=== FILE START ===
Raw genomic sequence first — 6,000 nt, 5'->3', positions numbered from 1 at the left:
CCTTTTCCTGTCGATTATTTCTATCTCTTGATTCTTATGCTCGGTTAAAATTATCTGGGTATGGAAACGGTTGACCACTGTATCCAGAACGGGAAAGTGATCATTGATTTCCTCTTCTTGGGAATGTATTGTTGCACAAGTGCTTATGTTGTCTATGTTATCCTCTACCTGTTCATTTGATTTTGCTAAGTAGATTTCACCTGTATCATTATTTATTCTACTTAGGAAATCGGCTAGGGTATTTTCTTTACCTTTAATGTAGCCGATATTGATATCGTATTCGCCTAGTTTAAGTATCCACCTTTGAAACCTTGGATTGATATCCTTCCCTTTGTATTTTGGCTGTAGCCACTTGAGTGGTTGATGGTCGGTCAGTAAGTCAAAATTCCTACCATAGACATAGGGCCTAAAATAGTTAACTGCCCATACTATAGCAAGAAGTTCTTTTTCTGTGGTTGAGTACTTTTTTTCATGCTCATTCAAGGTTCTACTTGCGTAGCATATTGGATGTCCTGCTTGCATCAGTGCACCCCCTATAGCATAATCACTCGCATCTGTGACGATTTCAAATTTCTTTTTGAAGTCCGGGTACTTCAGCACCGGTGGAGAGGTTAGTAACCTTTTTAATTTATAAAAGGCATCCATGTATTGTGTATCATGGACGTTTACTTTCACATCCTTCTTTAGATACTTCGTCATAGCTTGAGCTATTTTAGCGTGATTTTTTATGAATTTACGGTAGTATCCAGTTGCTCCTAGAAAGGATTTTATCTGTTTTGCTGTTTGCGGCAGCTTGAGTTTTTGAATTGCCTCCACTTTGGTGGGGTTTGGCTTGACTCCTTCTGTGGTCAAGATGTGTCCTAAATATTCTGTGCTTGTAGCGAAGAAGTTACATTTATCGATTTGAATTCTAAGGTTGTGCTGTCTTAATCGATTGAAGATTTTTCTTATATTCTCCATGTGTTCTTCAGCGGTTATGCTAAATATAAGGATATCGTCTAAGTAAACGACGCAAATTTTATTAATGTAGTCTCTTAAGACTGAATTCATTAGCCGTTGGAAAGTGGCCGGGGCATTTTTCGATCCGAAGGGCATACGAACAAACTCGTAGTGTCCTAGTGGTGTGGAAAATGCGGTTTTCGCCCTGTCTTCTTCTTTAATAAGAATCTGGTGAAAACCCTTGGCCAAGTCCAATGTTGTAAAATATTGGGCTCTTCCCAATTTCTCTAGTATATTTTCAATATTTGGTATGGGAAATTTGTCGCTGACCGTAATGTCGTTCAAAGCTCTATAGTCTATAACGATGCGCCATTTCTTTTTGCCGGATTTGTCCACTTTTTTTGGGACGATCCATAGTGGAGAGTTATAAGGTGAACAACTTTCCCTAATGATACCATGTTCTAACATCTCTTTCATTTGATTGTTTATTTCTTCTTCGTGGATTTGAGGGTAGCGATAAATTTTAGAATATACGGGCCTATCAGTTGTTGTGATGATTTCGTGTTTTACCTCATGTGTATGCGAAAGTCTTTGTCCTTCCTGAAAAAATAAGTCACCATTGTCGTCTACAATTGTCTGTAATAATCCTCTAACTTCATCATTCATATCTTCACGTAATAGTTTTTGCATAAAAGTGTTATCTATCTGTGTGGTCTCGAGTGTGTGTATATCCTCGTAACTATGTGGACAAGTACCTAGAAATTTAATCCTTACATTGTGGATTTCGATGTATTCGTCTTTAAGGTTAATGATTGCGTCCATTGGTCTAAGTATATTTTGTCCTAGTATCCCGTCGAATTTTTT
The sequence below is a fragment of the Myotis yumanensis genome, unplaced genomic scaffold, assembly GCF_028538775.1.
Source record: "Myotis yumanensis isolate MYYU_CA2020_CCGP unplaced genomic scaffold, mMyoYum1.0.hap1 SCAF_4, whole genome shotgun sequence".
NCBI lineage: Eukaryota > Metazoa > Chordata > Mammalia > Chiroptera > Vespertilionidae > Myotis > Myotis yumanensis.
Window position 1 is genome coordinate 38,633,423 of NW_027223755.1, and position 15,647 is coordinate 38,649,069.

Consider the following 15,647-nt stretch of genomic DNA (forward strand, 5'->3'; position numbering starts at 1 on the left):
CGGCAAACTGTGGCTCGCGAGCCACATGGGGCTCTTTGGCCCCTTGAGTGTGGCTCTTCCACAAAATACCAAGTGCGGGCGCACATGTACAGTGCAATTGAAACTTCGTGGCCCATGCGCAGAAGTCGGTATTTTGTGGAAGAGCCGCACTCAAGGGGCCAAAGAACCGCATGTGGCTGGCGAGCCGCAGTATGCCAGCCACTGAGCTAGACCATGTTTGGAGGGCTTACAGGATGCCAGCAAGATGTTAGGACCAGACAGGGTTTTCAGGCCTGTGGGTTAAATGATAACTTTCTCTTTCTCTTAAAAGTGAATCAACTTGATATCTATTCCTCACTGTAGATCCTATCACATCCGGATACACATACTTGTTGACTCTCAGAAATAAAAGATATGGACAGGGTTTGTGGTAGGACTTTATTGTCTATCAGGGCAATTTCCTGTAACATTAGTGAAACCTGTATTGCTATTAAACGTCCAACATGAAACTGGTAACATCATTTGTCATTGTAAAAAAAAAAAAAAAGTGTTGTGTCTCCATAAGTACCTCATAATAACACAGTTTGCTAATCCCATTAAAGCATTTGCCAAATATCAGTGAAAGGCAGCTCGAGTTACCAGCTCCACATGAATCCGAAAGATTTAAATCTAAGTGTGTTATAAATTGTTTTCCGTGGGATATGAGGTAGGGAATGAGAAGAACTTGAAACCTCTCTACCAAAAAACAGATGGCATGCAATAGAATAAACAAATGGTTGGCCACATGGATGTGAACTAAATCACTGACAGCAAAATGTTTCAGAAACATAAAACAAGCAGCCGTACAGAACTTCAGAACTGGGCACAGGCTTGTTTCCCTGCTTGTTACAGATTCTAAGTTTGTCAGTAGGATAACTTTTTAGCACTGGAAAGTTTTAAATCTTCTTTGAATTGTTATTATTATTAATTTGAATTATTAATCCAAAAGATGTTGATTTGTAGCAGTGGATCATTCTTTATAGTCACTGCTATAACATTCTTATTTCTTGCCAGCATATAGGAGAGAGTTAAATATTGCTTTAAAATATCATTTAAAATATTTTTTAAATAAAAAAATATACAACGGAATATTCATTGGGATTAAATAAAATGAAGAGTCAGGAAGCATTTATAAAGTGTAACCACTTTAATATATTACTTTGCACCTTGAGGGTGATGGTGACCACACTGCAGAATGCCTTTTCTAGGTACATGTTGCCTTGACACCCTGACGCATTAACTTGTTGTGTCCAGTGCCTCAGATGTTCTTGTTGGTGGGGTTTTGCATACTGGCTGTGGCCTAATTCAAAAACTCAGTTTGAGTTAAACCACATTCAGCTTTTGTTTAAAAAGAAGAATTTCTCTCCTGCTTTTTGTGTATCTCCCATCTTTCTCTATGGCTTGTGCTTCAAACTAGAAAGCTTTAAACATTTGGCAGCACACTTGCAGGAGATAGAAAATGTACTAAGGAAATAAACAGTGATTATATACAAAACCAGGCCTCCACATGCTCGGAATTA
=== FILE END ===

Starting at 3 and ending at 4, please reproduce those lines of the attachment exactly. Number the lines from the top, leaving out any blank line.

The sequence below is a fragment of the Myotis yumanensis genome, unplaced genomic scaffold, assembly GCF_028538775.1.
Source record: "Myotis yumanensis isolate MYYU_CA2020_CCGP unplaced genomic scaffold, mMyoYum1.0.hap1 SCAF_4, whole genome shotgun sequence".